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Of Suicide by Hume

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In some instances it is in our best interest to intervene in nature to end our own lives, based on this same line of reasoning. Secondly, with regard to the laws of nature wiled by God, which reason allows us to discover for the purposes of securing our happiness, then certainly there are instances that it is reasonable to end our own lives, when such is in the spirit of procuring our better well-being and happiness, as in the case of extreme illness and irremediable distress. Thirdly, with regard to God’s consent, the universal principle that Hume applies is that in essence God consents to all of our actions, unless he decides to stop them, in which case suicide would not have been possible.

If in the course of our lives we decide to end this life, then God must be cooperative of this decision, in the same way that he implicitly cooperates with all of our other actions by virtue of his implicit consent (Hume). Finally with regard to how suicide does not go against our duty to other people, Hume employes the principle of reciprocal benefit, and in the case where a person for instance is no longer of service or value to others, and is himself unable to care for his own self, then it becomes a virtuous act to end one’s life.

Moreover, the principle of reciprocal benefit ends where on balance a person continues to benefit others and continues to exist in spite of great personal discomfort and great suffering, in which case the benefit is just one way, and therefore that man ceases to derive benefit from society.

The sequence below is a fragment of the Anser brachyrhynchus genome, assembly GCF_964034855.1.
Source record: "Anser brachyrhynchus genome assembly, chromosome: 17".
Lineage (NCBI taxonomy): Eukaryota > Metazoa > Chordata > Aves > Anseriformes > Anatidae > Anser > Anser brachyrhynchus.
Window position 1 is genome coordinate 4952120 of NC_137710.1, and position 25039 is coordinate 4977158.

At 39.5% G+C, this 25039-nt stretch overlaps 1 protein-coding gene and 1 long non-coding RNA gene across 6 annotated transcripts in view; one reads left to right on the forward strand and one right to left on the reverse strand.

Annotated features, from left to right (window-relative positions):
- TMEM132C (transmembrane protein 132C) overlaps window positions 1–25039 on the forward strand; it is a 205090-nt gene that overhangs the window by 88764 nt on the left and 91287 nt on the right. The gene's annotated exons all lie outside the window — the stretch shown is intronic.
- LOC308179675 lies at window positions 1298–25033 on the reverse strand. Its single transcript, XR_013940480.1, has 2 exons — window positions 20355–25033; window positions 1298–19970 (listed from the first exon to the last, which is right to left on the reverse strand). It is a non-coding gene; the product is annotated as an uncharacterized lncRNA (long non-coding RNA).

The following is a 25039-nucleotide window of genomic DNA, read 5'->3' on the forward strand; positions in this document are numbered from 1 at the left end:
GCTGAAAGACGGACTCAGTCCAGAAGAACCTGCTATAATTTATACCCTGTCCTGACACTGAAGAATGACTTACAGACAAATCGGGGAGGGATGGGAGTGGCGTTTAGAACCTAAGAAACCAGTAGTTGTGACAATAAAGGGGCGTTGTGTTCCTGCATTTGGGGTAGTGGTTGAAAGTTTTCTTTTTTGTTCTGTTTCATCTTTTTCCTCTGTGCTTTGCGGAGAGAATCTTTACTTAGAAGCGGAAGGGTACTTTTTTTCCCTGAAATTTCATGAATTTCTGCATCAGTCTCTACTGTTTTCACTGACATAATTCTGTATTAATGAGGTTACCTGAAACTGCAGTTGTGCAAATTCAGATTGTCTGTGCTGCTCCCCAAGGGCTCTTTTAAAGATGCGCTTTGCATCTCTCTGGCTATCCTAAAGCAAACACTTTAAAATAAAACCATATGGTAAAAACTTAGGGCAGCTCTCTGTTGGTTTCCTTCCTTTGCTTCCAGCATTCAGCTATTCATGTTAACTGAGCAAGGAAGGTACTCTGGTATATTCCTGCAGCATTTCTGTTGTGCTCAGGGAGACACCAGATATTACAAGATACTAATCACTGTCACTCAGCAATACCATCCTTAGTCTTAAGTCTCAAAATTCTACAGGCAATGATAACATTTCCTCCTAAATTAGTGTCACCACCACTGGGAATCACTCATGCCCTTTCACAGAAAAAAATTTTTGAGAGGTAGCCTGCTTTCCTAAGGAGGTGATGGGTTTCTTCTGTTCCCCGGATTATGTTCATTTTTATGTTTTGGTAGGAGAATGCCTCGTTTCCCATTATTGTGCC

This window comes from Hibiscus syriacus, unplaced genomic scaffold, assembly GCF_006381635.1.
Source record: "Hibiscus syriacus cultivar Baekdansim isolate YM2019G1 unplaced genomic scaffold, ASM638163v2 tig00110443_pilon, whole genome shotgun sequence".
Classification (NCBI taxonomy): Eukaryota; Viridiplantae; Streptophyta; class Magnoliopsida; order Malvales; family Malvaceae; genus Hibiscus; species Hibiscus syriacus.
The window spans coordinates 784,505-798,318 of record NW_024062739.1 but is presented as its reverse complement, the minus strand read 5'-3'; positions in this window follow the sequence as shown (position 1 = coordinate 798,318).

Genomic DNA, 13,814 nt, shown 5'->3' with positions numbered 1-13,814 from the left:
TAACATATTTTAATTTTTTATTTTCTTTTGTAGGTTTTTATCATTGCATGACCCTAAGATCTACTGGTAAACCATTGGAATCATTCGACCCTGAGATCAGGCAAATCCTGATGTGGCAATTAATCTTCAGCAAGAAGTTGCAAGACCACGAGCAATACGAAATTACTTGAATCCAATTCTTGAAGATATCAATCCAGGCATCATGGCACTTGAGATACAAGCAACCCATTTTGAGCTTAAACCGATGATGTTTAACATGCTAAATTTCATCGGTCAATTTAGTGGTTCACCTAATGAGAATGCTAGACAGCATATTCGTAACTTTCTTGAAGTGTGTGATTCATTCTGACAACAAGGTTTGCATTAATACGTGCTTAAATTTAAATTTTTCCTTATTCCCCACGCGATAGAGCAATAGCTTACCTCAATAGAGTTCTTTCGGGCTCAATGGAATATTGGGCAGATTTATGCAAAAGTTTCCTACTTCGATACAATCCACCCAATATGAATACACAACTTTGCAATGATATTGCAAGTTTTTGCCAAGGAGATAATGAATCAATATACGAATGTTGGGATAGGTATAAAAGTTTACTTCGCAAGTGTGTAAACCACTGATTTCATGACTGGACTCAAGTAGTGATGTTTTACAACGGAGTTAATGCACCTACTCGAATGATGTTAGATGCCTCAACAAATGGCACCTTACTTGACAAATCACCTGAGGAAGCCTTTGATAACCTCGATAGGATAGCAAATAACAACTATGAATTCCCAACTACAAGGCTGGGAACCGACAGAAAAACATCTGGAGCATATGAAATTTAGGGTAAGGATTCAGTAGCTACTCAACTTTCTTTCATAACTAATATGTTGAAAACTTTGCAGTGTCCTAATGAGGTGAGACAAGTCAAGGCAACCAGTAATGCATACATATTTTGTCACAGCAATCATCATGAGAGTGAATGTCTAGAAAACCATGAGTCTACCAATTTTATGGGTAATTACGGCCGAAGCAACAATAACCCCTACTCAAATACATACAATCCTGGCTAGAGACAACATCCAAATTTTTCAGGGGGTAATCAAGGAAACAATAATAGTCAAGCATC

In this case then it doe snot contravene one’s duties to others to end one’s life, from the principle of reciprocally-derived value. Therefore, all things considered, and from these set of largely intellectual arguments that are based on principles of reciprocal value, self-interest, and rational appreciation of the implications of the natural laws and the will of God, Hume concludes that suicide is not an act of wickedness, and that one can therefore commit suicide without any sense of guilt or of personal blame for the act (Cholbi; Hume; Holden).

Weighing In On the Cogency of Hume’s Arguments This paper weighs in on the lucidity, the logical merits, and whether the arguments by Hume have the power to persuade definitely and convincingly. This is what we mean by weighing on the cogency of Hume’s arguments, of whether the arguments above are cogent or not. There are certainly some arguments within the body of arguments presented by Hume in defense of suicide as an act that can be undertaken with no guilt.

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